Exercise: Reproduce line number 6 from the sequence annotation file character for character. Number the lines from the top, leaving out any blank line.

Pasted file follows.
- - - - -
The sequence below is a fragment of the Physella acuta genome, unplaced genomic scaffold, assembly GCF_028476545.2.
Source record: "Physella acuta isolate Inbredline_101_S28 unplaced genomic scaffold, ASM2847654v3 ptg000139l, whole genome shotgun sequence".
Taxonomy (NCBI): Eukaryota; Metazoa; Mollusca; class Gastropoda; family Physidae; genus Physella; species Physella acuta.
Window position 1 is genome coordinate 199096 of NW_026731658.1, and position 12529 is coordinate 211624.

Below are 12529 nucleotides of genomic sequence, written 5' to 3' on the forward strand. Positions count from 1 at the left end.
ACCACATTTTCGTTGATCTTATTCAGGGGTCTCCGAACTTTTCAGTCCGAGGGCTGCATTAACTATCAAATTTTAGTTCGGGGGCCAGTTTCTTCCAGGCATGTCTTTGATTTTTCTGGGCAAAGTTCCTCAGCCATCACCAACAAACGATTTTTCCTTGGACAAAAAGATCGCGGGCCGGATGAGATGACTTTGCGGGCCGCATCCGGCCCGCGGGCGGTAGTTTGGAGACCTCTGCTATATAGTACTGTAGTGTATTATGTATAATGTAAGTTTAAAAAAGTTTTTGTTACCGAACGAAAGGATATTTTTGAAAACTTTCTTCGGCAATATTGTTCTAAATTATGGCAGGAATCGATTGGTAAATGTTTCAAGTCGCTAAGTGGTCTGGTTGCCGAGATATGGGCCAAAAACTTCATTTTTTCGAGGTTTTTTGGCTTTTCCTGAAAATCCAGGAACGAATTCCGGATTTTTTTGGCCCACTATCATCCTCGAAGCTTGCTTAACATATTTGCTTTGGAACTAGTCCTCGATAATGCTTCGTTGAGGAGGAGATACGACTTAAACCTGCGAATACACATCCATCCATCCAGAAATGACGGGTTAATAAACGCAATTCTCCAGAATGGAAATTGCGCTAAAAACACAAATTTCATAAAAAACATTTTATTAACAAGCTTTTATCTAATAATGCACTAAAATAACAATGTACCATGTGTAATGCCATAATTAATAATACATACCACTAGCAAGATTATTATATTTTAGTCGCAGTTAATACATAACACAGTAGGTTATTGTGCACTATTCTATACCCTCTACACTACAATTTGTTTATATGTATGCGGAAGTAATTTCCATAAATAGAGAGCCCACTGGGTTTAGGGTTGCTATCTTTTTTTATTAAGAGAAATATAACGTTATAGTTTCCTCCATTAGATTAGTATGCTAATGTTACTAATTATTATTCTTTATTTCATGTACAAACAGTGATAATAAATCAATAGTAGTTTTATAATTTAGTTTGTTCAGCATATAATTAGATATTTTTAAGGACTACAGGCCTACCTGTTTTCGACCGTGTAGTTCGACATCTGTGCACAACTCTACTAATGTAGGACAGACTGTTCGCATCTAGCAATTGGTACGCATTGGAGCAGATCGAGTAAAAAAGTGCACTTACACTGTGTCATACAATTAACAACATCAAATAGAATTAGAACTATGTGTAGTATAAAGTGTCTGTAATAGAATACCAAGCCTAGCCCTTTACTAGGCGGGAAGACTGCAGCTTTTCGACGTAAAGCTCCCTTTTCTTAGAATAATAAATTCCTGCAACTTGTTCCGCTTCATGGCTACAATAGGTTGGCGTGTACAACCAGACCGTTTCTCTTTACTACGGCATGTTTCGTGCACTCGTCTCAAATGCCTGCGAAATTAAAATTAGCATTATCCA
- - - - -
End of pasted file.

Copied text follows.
ACCACATTTTCGTTGATCTTATTCAGGGGTCTCCGAACTTTTCAGTCCGAGGGCTGCATTAACTATCAAATTTTAGTTCGGGGGCCAGTTTCTTCCAGGCATGTCTTTGATTTTTCTGGGCAAAGTTCCTCAGCCATCACCAACAAACGATTTTTCCTTGGACAAAAAGATCGCGGGCCGGATGAGATGACTTTGCGGGCCGCATCCGGCCCGCGGGCGGTAGTTTGGAGACCTCTGCTATATAGTACTGTAGTGTATTATGTATAATGTAAGTTTAAAAAAGTTTTTGTTACCGAACGAAAGGATATTTTTGAAAACTTTCTTCGGCAATATTGTTCTAAATTATGGCAGGAATCGATTGGTAAATGTTTCAAGTCGCTAAGTGGTCTGGTTGCCGAGATATGGGCCAAAAACTTCATTTTTTCGAGGTTTTTTGGCTTTTCCTGAAAATCCAGGAACGAATTCCGGATTTTTTTGGCCCACTATCATCCTCGAAGCTTGCTTAACATATTTGCTTTGGAACTAGTCCTCGATAATGCTTCGTTGAGGAGGAGATACGACTTAAACCTGCGAATACACATCCATCCATCCAGAAATGACGGGTTAATAAACGCAATTCTCCAGAATGGAAATTGCGCTAAAAACACAAATTTCATAAAAAACATTTTATTAACAAGCTTTTATCTAATAATGCACTAAAATAACAATGTACCATGTGTAATGCCATAATTAATAATACATACCACTAGCAAGATTATTATATTTTAGTCGCAGTTAATACATAACACAGTAGGTTATTGTGCACTATTCTATACCCTCTACACTACAATTTGTTTATATGTATGCGGAAGTAATTTCCATAAATAGAGAGCCCACTGGGTTTAGGGTTGCTATCTTTTTTTATTAAGAGAAATATAACGTTATAGTTTCCTCCATTAGATTAGTATGCTAATGTTACTAATTATTATTCTTTATTTCATGTACAAACAGTGATAATAAATCAATAGTAGTTTTATAATTTAGTTTGTTCAGCATATAATTAGATATTTTTAAGGACTACAGGCCTACCTGTTTTCGACCGTGTAGTTCGACATCTGTGCACAACTCTACTAATGTAGGACAGACTGTTCGCATCTAGCAATTGGTACGCATTGGAGCAGATCGAGTAAAAAAGTGCACTTACACTGTGTCATACAATTAACAACATCAAATAGAATTAGAACTATGTGTAGTATAAAGTGTCTGTAATAGAATACCAAGCCTAGCCCTTTACTAGGCGGGAAGACTGCAGCTTTTCGACGTAAAGCTCCCTTTTCTTAGAATAATAAATTCCTGCAACTTGTTCCGCTTCATGGCTACAATAGGTTGGCGTGTACAACCAGACCGTTTCTCTTTACTACGGCATGTTTCGTGCACTCGTCTCAAATGCCTGCGAAATTAAAATTAGCATTATCCA